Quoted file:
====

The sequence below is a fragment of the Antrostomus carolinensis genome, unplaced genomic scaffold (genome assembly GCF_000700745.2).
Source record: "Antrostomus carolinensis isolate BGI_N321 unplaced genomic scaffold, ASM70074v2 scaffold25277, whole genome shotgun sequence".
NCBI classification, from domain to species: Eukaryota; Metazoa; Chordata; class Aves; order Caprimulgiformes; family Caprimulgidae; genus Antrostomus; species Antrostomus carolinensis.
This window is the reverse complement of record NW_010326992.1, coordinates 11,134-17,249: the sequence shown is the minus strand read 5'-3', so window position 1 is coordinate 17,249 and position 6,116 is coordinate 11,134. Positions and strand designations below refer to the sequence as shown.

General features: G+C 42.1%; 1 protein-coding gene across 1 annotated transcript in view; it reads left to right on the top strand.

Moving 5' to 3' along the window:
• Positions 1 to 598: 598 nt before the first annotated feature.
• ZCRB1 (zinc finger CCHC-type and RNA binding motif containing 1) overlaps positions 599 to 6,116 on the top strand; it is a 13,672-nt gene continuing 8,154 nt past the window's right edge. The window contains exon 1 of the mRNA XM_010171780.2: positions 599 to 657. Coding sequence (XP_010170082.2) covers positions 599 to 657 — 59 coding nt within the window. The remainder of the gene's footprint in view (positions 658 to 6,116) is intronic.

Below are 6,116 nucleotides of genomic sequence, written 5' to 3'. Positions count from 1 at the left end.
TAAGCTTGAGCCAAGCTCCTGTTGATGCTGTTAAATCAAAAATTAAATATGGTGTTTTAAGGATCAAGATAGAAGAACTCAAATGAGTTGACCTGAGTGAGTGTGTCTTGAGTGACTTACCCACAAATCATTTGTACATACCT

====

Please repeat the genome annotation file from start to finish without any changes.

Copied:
The sequence below is a fragment of the Antrostomus carolinensis genome, unplaced genomic scaffold (genome assembly GCF_000700745.2).
Source record: "Antrostomus carolinensis isolate BGI_N321 unplaced genomic scaffold, ASM70074v2 scaffold25277, whole genome shotgun sequence".
NCBI classification, from domain to species: Eukaryota; Metazoa; Chordata; class Aves; order Caprimulgiformes; family Caprimulgidae; genus Antrostomus; species Antrostomus carolinensis.
This window is the reverse complement of record NW_010326992.1, coordinates 11,134-17,249: the sequence shown is the minus strand read 5'-3', so window position 1 is coordinate 17,249 and position 6,116 is coordinate 11,134. Positions and strand designations below refer to the sequence as shown.

General features: G+C 42.1%; 1 protein-coding gene across 1 annotated transcript in view; it reads left to right on the top strand.

Moving 5' to 3' along the window:
• Positions 1 to 598: 598 nt before the first annotated feature.
• ZCRB1 (zinc finger CCHC-type and RNA binding motif containing 1) overlaps positions 599 to 6,116 on the top strand; it is a 13,672-nt gene continuing 8,154 nt past the window's right edge. The window contains exon 1 of the mRNA XM_010171780.2: positions 599 to 657. Coding sequence (XP_010170082.2) covers positions 599 to 657 — 59 coding nt within the window. The remainder of the gene's footprint in view (positions 658 to 6,116) is intronic.

Below are 6,116 nucleotides of genomic sequence, written 5' to 3'. Positions count from 1 at the left end.
TAAGCTTGAGCCAAGCTCCTGTTGATGCTGTTAAATCAAAAATTAAATATGGTGTTTTAAGGATCAAGATAGAAGAACTCAAATGAGTTGACCTGAGTGAGTGTGTCTTGAGTGACTTACCCACAAATCATTTGTACATACCT